This is in response to John Hyre’s audio on Asset Protection.
I’m just now getting back into Real Estate Investing while consentrating on “Flipping” houses to build Income. I’m doing this full time since my last “Lay-Off” from a 9am - 5pm job. I have a Brother-in-Law, who is still working a Full Time Job for the City and has agreed to be partners with me. I have no problem with that, but I’m currently doing all the educational finance investing and sweat equity at this time. His contribution is based on his knack for negoiating and knowing key people in the Real Estate arena. He is dependable but is mainly interested in OPM money (ie., Grant Money). I’ve already submitted both to Federal and Private Grant funding with no results as yet while doing my Real Estate Investing studies and out looking for houses to flip. My question is, should I go ahead and get an LLC with just myself since I currently have assets worth more than $50K?, or should I wait until my Brother-in-Law can contribute more to the partnership?
If you’re going to own investment property, it’s always better to own it inside an entity to protect your personal assets from the risk associated with property ownership.
if you’re not going to own anything (wholesaling) then it doesn’t matter so much.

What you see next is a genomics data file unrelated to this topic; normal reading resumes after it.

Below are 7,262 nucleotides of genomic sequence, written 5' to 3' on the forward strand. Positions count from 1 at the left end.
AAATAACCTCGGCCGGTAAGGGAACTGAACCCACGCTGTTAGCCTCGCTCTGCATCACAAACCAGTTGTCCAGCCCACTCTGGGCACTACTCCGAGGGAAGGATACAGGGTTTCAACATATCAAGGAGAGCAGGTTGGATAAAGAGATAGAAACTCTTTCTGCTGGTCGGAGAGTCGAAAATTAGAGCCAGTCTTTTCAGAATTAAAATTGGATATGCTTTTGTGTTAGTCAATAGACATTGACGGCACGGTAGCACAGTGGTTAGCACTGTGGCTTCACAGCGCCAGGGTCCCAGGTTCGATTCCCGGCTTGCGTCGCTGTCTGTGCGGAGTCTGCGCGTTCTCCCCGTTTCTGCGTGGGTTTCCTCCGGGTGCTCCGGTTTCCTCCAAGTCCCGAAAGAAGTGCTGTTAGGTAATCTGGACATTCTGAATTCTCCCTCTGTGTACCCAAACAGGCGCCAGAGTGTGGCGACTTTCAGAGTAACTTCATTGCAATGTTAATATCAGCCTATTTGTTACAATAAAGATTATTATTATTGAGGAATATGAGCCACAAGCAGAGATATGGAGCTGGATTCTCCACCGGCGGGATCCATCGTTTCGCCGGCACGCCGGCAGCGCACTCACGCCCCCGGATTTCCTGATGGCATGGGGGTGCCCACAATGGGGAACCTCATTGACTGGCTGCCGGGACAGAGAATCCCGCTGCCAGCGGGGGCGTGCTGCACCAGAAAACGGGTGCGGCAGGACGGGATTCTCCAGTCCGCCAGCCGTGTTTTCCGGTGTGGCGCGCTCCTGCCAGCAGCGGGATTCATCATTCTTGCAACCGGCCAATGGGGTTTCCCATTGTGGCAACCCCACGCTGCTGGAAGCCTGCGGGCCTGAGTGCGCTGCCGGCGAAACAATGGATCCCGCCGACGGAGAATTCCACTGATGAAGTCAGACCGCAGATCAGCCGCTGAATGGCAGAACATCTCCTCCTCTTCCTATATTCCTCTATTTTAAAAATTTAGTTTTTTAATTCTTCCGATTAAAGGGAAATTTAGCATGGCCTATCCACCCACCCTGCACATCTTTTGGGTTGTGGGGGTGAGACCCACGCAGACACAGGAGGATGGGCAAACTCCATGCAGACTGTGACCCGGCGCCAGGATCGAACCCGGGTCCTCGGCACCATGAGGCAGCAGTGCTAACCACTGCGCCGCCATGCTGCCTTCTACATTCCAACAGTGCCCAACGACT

Its up to you how you want to approach it. There is no need for a new LLC unless you have acquire a property or you have a plan. My plan was to start one and get business credit cards. It works!!!
Mark and Steven,
Thanks for both your inputs and I will create an LLC against those assets that I use as rental properties.
One more thing, after you create your corp, you will need to get an EIN number from the IRS>
I agree with the above. Forming an LLC in most states (not CA!) is so cheap & easy, why not do so? Also, if flipping, there is less need for asset protection (less opportunity to be sued compared to a landlord), but the entity is often useful for tax purposes (e.g., an S-corporation if social security taxes are an issue) with the asset protection then being free. Even in lieu of tax benefits (e.g., you are already maxing out most SS taxes due to a high salary), the ease of setting up & running an LLC is worth whatever modest asset protection it provides.